So — this is the camera I use currently. It’s an Olympus micro-four thirds model, the OM-1D EM-1 model, about four or five years old. As you can see, it’s a bit battered, because I just pick it up a take it with me almost every time I head out of the door. It’s been soaked more that once. Last fall it suffered the camera version of a stroke — I took a picture and it made a terrible sound and everything went white. The shutter was stuck open and I had to take it for repair. It’s back in business now, but has never really been the same.
I almost always have my camera on the same setting for my crow photos — fast ISO, big aperture (so the background will be out of focus) and speed as fast as the available light will allow. Since my camera’s brush with death these are the only settings at which it will work properly — so I guess woman and machine have become one.
The lens I use almost exclusively is an Olympus zoom, 75-300mm. It’s not the “best” quality lens by any means. It’s plastic, rather slow, has eccentric focusing habits. It too has also had to be repaired a couple of times. On the plus side, it’s not too heavy and relatively inexpensive, so if it does get terminally injured on a raven-seeking mountain trip in the snow, it’s not the end of the world. I do own an Olympus “pro” lens (40-150mm) and it is unquestionably a superior lens. I use it when photographing close to home, or when I go to the Still Creek roost, because it’s better in low light. But the weight of the thing! And the cost!!
One technical tip — if you have a larger than pocket-sized camera, replace the strap with one like this that allows you to wear it over your shoulder and tuck it behind you when it’s not needed and swing to the front when you do. This one’s a Joby (there are lots of other brands) and the only reason I made this awesome discovery is because I won the strap, and some other gear, in a photography contest a few years back.
A bright sunny day would show this young crow as a black bird. The myriad subtle shades of sepia, indigo and mauve in those lovely immature feathers would be quite lost.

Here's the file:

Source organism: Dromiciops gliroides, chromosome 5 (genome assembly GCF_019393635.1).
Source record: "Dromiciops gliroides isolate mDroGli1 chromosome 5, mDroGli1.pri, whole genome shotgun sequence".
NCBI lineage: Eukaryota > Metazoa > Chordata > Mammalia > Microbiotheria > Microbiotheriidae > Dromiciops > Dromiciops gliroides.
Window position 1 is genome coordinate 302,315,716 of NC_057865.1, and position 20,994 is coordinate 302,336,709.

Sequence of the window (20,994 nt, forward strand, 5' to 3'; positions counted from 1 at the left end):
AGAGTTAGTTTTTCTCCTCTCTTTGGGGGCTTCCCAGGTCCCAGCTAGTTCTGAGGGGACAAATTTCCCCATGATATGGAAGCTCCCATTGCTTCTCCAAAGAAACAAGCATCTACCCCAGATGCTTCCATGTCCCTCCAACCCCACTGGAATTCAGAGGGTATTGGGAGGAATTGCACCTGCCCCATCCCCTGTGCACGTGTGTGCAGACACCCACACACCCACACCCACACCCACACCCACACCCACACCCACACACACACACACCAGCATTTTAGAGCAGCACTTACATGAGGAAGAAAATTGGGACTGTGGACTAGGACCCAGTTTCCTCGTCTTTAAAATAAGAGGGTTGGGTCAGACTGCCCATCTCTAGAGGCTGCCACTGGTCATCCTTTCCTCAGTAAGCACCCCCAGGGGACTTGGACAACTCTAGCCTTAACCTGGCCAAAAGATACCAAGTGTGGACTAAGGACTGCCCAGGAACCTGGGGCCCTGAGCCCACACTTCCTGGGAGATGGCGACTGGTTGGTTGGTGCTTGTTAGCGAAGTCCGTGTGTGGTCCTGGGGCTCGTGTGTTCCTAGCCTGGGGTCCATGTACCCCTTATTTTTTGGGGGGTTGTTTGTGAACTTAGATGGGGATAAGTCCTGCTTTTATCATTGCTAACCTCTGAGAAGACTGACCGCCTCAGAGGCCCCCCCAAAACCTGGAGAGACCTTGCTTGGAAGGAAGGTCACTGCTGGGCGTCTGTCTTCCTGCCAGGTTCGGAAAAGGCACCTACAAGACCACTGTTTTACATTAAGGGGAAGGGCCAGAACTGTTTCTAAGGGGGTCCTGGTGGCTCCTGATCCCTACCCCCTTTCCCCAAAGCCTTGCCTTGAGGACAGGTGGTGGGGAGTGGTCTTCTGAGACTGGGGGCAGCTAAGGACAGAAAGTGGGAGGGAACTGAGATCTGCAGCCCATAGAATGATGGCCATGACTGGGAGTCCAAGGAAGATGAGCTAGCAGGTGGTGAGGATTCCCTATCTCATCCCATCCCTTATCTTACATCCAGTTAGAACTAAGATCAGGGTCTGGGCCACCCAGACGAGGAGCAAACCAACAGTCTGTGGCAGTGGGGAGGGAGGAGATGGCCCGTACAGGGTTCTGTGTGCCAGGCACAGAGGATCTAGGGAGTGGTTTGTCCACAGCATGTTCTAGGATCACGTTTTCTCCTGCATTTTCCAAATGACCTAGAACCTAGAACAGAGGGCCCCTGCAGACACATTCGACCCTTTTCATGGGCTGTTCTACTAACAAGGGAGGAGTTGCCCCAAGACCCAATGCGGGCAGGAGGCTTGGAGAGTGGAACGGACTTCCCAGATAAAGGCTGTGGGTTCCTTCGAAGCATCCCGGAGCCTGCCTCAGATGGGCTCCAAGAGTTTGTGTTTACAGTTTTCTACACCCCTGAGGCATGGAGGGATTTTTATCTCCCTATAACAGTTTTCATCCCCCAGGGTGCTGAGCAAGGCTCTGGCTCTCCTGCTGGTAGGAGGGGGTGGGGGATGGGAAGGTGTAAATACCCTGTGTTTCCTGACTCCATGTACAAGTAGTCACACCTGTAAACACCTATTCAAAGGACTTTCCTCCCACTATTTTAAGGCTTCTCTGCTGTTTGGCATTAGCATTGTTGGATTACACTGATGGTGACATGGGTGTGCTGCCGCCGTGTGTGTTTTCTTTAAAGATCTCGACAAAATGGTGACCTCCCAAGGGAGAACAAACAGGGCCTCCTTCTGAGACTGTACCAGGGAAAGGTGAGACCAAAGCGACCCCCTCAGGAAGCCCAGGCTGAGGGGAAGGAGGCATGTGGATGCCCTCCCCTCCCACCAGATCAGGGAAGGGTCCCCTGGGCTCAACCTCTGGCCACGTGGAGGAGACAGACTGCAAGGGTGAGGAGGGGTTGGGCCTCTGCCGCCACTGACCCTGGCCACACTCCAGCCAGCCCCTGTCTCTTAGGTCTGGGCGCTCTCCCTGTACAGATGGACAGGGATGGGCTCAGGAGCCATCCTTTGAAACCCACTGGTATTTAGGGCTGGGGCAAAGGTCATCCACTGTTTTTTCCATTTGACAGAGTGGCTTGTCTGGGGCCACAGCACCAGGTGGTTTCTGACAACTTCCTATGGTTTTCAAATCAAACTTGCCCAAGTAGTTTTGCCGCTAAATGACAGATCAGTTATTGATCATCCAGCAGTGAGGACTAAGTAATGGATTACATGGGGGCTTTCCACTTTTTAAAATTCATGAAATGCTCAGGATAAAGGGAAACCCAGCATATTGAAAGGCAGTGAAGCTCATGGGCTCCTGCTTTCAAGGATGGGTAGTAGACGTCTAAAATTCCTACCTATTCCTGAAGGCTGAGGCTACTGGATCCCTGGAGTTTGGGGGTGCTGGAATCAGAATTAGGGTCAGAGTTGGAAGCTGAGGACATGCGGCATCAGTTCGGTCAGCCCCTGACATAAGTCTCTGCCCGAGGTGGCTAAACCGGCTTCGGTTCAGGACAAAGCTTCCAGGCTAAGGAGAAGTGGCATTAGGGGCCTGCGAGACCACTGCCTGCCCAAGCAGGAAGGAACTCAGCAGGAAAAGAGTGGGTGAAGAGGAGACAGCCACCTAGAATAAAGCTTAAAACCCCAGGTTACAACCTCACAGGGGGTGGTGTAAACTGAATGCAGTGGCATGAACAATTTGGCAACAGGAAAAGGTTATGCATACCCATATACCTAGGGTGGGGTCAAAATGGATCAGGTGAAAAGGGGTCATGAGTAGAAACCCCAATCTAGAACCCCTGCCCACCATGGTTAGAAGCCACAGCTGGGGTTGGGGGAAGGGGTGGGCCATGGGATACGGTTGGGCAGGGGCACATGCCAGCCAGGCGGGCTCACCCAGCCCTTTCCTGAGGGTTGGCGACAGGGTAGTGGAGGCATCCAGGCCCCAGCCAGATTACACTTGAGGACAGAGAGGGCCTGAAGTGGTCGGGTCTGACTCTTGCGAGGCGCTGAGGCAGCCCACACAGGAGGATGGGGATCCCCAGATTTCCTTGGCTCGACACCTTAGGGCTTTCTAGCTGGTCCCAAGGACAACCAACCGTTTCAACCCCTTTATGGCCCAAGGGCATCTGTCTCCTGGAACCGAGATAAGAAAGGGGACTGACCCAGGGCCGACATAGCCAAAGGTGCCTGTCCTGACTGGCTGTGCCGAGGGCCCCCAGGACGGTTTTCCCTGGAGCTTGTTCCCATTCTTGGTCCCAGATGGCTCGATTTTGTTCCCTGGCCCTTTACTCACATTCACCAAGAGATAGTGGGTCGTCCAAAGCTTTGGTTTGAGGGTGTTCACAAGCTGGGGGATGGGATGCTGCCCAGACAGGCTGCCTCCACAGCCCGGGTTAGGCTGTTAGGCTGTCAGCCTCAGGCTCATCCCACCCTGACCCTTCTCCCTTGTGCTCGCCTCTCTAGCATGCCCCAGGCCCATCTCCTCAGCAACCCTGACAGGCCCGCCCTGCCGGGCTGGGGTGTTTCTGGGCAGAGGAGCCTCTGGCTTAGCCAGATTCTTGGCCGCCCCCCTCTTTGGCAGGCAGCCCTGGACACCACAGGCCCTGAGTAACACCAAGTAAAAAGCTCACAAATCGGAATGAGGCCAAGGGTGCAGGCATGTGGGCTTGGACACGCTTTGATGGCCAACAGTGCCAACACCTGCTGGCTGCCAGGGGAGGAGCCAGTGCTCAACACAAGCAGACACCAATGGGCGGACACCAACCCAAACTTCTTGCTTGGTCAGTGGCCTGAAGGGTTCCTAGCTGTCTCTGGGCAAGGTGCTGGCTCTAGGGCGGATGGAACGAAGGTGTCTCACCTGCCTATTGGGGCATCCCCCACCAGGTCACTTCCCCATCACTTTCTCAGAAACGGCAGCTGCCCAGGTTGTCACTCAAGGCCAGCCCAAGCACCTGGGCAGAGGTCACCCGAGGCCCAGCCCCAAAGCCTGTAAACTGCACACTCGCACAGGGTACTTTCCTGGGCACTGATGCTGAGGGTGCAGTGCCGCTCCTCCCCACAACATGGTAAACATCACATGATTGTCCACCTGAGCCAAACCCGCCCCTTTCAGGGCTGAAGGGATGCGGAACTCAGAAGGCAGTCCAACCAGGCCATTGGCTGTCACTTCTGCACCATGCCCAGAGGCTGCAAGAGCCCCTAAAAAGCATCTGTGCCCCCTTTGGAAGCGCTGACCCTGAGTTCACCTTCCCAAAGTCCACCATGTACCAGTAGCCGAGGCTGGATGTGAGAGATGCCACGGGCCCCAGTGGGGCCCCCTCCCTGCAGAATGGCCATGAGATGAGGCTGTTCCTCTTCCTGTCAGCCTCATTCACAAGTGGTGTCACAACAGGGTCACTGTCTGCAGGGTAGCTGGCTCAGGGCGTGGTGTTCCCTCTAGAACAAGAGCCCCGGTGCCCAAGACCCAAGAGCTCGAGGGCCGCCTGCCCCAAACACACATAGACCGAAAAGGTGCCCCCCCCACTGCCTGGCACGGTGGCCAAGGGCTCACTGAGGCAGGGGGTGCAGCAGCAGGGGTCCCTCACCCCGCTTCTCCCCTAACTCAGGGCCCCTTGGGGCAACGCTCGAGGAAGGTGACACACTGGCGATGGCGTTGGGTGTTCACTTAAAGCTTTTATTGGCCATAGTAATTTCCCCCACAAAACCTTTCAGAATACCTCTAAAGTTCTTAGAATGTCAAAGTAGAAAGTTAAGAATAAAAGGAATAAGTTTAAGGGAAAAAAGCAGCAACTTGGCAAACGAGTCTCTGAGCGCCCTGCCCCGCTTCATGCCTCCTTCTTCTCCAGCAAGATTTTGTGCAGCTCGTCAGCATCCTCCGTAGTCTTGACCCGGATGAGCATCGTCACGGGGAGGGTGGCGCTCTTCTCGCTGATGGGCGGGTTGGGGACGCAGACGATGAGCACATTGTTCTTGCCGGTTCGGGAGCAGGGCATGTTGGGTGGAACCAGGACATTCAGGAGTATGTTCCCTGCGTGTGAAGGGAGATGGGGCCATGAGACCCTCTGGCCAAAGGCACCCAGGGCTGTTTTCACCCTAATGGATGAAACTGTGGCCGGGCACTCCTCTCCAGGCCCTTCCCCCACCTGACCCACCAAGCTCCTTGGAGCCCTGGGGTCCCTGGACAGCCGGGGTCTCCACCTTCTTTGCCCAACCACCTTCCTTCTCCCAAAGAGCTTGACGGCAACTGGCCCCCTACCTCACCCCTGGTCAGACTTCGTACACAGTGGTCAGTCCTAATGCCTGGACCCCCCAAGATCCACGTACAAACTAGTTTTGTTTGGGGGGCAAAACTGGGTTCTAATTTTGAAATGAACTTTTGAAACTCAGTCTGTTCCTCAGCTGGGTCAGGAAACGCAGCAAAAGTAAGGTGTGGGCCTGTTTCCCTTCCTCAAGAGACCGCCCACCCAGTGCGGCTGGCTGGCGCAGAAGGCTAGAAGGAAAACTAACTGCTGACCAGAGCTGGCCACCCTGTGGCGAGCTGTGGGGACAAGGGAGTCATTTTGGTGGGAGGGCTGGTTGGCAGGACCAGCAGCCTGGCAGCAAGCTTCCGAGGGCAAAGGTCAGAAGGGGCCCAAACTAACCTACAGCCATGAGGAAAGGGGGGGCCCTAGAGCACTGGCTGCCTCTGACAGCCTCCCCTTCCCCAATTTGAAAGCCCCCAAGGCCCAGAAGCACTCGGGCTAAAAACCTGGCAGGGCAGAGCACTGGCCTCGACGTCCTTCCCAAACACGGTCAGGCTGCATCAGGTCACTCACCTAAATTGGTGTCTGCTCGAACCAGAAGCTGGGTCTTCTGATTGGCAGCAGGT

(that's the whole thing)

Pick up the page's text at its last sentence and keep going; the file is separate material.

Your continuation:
Flat light is what I love the most — those days when there is some high cloud and a weak sun filtering through it. Yes, I am one of those obnoxious people who complain about a long run of hot sunny days. They’re terrible for taking photographs of dark feathered birds — too much deep shadow and burning highlight, and almost impossible to get the subtle detail. In the middle of summer I tend to get up really early to try and get some photographs before the sun is fully up. I always aim for a photograph that looks as if it could have been painted, and diffuse light really is the only way I’ve found to achieve that effect.
Exceptions to the Rule
Bright sunny days are often good for taking interesting corvid silhouette pictures.
Obviously, crows and ravens are MY subjects, with occasional other birds, and a bit of rust and foliage on the side.
Whatever “your” subject is — fashion, flowers, architecture, slugs, barbed wire fences, kittens, soup tins — just follow it. Set yourself little assignments every day, if you can. Look at the results and see what you like and what you don’t like.
Does the image tell the viewer something specific about the subject, something that conveys the emotion you feel in its presence?
If yes — do more of that.
If no — try something slightly different next time.
The side effect of this process is that you set up a bit of a feedback loop. The more you look at your chosen subject, the more you think about the reasons why you take photos.
Some Reasons to Take Photographs
to create a periscope up from the choppy (or becalmed) sea of daily life
to try to stop time from moving on
to make yourself think more about a subject
to see that a single subject can look very different from another angle
to simply record things (many photos I take are just to keep a note of which crow is where and when)
to try (perhaps over years) to find the truth in something
I consider my work to be a combination of wildlife and portrait, with an emphasis on the latter. My daily struggle is to create images that don’t just tell the viewer what the bird looks like, but also to hint at what is going on behind those glinting, intelligent eyes.